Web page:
It used to be that if you wanted toreach out and touch someone,you used the telephone, e-mail or, even (gasp!), snail mail.
Today, theres another way to make contact from the Notre Dame campus, courtesy of a collection of cameras that broadcast images on the World Wide Web. They have a loyal following in cyberspace, where people check regularly for campus views, keep an eye on loved ones, or catch a glimpse of the weather.
A lot of people use them for weather if theyre stuck in a basement office or an office that doesnt have a window,says Wes Evard, the photographic/multimedia specialist who manages the Webcams for the Universitys Office of Information Technologies (OIT).
Beyond knowing whether to pack an umbrella, the cameras also have become popular as a way to keep in touch with off-campus friends and family.
Godspeed, Capt. Jeff DeBerry and all military deployed. Go Irish!read a sign held up to the Webcam in theEngineeringLearningCenter. Evard recalls one student fromEnglandwho would stand in one particular spot and wave to herMumback home every day.
E-mails from parents confirm the value of just a quick peek of campus, with or without a student in the frame.
It makes me feel a little closer to my daughter to be able to see the campus live,writes one mother of a freshman.It is comforting to see the Quad when I am missing my son,says another.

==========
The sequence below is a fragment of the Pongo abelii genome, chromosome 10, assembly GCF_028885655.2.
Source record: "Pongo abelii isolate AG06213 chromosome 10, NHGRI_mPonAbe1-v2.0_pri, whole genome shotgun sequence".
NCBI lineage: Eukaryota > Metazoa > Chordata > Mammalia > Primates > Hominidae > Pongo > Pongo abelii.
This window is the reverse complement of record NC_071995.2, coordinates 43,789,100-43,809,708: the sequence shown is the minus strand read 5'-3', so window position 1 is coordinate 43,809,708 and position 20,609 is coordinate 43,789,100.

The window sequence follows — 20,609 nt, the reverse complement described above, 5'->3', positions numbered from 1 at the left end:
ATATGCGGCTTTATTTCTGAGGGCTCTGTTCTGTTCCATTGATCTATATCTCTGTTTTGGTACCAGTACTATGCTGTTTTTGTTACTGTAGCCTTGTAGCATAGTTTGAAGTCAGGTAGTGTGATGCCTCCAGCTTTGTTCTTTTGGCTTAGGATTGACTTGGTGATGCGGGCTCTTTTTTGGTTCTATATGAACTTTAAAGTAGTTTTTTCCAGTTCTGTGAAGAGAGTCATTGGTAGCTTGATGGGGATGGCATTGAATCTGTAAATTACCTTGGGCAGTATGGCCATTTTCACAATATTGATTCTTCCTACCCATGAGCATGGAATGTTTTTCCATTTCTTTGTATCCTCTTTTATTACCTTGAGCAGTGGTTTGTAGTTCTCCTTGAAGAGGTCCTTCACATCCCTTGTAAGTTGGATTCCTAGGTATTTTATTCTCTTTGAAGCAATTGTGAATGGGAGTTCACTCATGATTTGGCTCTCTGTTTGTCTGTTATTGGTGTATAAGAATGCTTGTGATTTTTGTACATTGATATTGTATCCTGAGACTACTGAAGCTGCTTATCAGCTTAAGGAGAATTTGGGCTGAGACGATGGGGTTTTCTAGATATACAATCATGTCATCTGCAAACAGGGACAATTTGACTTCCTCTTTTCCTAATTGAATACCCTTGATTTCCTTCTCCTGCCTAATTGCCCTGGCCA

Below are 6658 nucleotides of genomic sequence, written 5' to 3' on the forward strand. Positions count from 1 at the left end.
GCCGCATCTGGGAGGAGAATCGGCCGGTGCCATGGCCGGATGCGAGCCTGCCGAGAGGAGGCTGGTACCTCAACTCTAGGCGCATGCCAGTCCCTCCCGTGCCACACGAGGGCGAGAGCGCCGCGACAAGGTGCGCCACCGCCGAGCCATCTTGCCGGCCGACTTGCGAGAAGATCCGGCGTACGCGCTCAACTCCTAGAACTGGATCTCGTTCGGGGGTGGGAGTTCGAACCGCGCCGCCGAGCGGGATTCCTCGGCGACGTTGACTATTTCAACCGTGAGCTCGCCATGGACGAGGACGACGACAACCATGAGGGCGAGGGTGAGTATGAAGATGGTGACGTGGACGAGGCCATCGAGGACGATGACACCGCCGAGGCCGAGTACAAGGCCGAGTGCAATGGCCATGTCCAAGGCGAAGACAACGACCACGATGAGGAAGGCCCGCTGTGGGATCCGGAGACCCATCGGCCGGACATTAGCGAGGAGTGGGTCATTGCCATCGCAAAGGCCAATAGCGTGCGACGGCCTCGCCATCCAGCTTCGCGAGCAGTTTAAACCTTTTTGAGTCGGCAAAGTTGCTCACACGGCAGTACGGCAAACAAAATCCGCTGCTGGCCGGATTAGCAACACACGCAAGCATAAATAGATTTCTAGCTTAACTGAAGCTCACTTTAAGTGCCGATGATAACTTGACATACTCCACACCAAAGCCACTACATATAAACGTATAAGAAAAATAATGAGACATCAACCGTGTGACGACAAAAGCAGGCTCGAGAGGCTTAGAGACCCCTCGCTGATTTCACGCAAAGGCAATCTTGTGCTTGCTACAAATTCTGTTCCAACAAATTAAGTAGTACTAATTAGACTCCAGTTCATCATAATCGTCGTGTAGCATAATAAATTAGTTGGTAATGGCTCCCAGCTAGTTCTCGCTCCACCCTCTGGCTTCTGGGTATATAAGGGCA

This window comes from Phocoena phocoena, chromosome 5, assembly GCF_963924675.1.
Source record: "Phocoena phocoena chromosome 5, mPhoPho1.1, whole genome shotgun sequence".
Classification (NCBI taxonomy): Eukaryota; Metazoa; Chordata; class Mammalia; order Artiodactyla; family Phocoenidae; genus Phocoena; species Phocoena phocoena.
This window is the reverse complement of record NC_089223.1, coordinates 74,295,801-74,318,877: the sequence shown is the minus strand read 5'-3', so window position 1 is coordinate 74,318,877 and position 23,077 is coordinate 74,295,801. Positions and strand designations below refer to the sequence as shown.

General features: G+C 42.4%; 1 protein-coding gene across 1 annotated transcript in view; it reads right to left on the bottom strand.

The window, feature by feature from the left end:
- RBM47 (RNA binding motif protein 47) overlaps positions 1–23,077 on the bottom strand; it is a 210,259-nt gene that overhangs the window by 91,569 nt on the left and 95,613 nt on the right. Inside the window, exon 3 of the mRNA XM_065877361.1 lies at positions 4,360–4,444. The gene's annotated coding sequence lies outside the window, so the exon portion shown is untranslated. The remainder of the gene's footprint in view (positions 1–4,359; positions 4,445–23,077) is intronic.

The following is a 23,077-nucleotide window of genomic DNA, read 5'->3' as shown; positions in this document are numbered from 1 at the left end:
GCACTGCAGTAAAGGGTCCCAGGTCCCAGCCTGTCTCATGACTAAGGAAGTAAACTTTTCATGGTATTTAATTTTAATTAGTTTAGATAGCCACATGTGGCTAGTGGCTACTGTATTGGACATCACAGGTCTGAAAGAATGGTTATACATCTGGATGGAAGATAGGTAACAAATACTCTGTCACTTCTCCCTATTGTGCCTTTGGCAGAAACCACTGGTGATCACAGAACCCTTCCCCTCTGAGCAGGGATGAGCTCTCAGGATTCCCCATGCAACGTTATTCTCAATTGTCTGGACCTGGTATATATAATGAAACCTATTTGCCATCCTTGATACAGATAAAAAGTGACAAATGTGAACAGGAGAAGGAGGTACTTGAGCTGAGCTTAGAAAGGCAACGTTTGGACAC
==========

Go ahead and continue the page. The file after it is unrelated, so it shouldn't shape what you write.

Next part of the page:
Jeffrey Miller, manager of videoconferencing resources in OIT and himself the father of a new college freshman, understands the benefit to parents of catching a regular glimpse of their child.Just to be able to see her and know shes okay. I can talk to her anytime, but its good to actually see her,he explains.
Images from the cameras are available via theVisitorslink on the Universitys main Web page ( http://www.nd.edu/ ) by clicking onDome Camin the box markedVirtual Campusin the lower left-hand corner. There, viewers get a birds-eye view from each of 10 campus Webcams, which update every two minutes. Visitors to the Webcam site most frequently check the views of the Golden Dome and Basilica of the Sacred Heart; the North, South and DeBartolo Quads follow in popularity.
Enterprising students also have found other ways to use the Webcams for practical and entertainment purposes. The cameras trained on theEngineeringLearningCenterand Coleman Morse and DeBartolo Computer Labs, for example, are useful in determining whether a computer is available before trudging across campus to print out a paper.
A resourceful few have figured out that Webcam coverage ends on Friday afternoons by capturing a final frame and leaving it in place over the weekend. On one instance, the freeze-frame image captured students in a mock martial arts action pose.
Also popular with alumni who enjoy the occasional walk down memory lane, the cameras provide a view that many on campus may take for granted. Fans would like more views, including one that shoots straight into Notre Dame Stadium. (So far, the stadium is not included in Webcam coverage due to concerns over broadcast rights.)